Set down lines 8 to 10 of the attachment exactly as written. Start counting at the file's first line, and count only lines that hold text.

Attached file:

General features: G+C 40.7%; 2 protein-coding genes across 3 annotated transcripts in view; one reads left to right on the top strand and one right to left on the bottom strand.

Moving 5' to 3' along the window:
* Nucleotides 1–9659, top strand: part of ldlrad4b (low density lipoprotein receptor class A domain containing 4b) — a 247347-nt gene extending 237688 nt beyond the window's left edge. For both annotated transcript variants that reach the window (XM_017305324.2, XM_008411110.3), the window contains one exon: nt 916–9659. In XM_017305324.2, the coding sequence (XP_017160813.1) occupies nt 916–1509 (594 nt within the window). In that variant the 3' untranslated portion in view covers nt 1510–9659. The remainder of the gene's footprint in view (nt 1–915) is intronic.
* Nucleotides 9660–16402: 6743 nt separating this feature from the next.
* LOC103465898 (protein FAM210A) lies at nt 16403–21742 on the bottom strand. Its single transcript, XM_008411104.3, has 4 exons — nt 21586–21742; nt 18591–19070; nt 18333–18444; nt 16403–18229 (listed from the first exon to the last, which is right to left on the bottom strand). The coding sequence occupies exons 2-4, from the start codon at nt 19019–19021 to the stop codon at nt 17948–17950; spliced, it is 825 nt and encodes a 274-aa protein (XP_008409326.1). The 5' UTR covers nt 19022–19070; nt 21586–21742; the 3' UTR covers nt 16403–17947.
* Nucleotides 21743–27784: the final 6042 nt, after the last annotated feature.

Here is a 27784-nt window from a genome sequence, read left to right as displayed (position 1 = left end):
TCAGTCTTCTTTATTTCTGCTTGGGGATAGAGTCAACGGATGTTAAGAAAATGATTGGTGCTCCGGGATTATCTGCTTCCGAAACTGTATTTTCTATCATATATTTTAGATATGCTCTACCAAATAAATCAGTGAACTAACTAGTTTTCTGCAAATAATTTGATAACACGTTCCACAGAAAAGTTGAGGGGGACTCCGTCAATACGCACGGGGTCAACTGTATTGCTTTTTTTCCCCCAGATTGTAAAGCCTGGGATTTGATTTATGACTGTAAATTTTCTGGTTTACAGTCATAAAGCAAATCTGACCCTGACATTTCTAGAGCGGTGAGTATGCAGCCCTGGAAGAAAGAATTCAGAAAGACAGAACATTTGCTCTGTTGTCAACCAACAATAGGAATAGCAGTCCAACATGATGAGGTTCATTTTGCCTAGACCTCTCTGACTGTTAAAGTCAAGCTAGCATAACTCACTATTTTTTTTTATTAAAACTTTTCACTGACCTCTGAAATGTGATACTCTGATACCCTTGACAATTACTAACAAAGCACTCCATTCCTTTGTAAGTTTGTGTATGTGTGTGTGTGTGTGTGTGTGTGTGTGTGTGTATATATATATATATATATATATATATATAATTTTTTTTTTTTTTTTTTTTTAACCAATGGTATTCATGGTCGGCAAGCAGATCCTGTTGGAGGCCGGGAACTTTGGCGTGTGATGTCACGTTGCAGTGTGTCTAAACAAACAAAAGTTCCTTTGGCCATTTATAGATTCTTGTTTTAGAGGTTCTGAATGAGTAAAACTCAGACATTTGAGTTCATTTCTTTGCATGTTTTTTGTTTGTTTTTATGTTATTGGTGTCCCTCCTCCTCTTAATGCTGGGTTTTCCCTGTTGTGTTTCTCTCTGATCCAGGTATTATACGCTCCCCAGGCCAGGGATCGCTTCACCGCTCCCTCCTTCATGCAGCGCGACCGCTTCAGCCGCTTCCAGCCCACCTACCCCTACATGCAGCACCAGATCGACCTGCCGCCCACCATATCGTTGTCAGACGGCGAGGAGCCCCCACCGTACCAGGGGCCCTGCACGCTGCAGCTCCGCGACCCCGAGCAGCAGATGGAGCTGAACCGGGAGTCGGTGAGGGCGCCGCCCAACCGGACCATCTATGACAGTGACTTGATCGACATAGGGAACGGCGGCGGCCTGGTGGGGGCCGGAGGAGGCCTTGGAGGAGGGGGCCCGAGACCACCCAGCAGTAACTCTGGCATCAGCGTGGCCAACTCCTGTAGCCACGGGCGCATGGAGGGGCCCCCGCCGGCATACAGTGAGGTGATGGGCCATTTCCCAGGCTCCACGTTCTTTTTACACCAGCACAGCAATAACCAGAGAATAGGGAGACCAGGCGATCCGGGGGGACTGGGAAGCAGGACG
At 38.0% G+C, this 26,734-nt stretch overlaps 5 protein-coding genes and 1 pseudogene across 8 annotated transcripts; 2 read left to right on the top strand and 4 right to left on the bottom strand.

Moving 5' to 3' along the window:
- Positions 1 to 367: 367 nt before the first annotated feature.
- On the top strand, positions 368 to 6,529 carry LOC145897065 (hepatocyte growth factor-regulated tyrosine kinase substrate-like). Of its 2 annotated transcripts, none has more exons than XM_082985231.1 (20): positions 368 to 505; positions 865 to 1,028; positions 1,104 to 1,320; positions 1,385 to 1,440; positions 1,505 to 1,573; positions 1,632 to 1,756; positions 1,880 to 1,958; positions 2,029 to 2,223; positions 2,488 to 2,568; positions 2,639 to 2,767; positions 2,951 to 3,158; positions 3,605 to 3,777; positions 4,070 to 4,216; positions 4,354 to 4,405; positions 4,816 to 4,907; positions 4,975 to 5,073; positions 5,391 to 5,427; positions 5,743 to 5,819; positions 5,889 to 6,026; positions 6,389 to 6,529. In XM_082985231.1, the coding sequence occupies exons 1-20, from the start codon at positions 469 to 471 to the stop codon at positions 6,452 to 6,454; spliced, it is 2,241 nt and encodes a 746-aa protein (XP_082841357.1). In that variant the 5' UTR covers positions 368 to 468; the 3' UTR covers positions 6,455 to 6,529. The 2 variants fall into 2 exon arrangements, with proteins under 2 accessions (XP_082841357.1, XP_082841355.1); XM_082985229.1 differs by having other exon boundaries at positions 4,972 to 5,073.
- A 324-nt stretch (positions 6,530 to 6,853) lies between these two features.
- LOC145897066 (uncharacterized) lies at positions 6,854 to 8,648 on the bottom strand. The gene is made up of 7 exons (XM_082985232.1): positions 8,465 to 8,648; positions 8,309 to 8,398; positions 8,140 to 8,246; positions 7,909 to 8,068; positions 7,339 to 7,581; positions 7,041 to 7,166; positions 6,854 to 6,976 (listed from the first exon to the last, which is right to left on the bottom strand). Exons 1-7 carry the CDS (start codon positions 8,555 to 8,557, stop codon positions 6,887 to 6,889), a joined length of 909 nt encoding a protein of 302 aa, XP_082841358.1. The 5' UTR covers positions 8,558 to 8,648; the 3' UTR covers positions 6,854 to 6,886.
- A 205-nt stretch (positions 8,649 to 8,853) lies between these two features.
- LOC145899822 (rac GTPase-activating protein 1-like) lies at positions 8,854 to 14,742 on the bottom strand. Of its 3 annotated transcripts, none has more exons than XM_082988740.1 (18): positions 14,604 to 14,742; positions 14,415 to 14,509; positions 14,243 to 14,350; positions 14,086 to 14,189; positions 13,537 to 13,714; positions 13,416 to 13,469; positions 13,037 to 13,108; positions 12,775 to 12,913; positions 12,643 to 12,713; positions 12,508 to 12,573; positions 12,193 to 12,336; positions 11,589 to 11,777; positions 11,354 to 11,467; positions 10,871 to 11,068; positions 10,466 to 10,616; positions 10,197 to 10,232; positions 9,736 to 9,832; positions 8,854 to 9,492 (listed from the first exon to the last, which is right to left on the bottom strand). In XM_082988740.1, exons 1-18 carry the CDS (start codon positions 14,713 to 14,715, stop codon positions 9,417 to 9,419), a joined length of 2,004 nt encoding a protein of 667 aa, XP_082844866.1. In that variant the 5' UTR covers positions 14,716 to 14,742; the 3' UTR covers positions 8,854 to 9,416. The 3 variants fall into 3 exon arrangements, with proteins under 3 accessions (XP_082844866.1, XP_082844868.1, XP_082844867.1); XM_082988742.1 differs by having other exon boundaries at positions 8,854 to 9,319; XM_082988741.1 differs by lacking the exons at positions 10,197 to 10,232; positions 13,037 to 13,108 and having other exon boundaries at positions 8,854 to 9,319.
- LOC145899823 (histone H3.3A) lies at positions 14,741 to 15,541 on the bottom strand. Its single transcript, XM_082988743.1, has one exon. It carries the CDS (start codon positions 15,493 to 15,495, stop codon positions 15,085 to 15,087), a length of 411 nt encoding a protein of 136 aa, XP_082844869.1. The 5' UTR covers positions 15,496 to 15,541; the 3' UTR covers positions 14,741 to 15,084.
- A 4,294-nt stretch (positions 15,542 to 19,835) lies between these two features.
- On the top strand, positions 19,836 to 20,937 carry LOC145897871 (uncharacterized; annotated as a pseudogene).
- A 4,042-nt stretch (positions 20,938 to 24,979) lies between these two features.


TCAGTCTTCTTTATTTCTGCTTGGGGATAGAGTCAACGGATGTTAAGAAAATGATTGGTGCTCCGGGATTATCTGCTTCCGAAACTGTATTTTCTATCATATATTTTAGATATGCTCTACCAAATAAATCAGTGAACTAACTAGTTTTCTGCAAATAATTTGATAACACGTTCCACAGAAAAGTTGAGGGGGACTCCGTCAATACGCACGGGGTCAACTGTATTGCTTTTTTTCCCCCAGATTGTAAAGCCTGGGATTTGATTTATGACTGTAAATTTTCTGGTTTACAGTCATAAAGCAAATCTGACCCTGACATTTCTAGAGCGGTGAGTATGCAGCCCTGGAAGAAAGAATTCAGAAAGACAGAACATTTGCTCTGTTGTCAACCAACAATAGGAATAGCAGTCCAACATGATGAGGTTCATTTTGCCTAGACCTCTCTGACTGTTAAAGTCAAGCTAGCATAACTCACTATTTTTTTTTATTAAAACTTTTCACTGACCTCTGAAATGTGATACTCTGATACCCTTGACAATTACTAACAAAGCACTCCATTCCTTTGTAAGTTTGTGTATGTGTGTGTGTGTGTGTGTGTGTGTGTGTGTGTATATATATATATATATATATATATATATAATTTTTTTTTTTTTTTTTTTTTAACCAATGGTATTCATGGTCGGCAAGCAGATCCTGTTGGAGGCCGGGAACTTTGGCGTGTGATGTCACGTTGCAGTGTGTCTAAACAAACAAAAGTTCCTTTGGCCATTTATAGATTCTTGTTTTAGAGGTTCTGAATGAGTAAAACTCAGACATTTGAGTTCATTTCTTTGCATGTTTTTTGTTTGTTTTTATGTTATTGGTGTCCCTCCTCCTCTTAATGCTGGGTTTTCCCTGTTGTGTTTCTCTCTGATCCAGGTATTATACGCTCCCCAGGCCAGGGATCGCTTCACCGCTCCCTCCTTCATGCAGCGCGACCGCTTCAGCCGCTTCCAGCCCACCTACCCCTACATGCAGCACCAGATCGACCTGCCGCCCACCATATCGTTGTCAGACGGCGAGGAGCCCCCACCGTACCAGGGGCCCTGCACGCTGCAGCTCCGCGACCCCGAGCAGCAGATGGAGCTGAACCGGGAGTCGGTGAGGGCGCCGCCCAACCGGACCATCTATGACAGTGACTTGATCGACATAGGGAACGGCGGCGGCCTGGTGGGGGCCGGAGGAGGCCTTGGAGGAGGGGGCCCGAGACCACCCAGCAGTAACTCTGGCATCAGCGTGGCCAACTCCTGTAGCCACGGGCGCATGGAGGGGCCCCCGCCGGCATACAGTGAGGTGATGGGCCATTTCCCAGGCTCCACGTTCTTTTTACACCAGCACAGCAATAACCAGAGAATAGGGAGACCAGGCGATCCGGGGGGACTGGGAAGCAGGACG
At 38.0% G+C, this 26,734-nt stretch overlaps 5 protein-coding genes and 1 pseudogene across 8 annotated transcripts; 2 read left to right on the top strand and 4 right to left on the bottom strand.

Moving 5' to 3' along the window: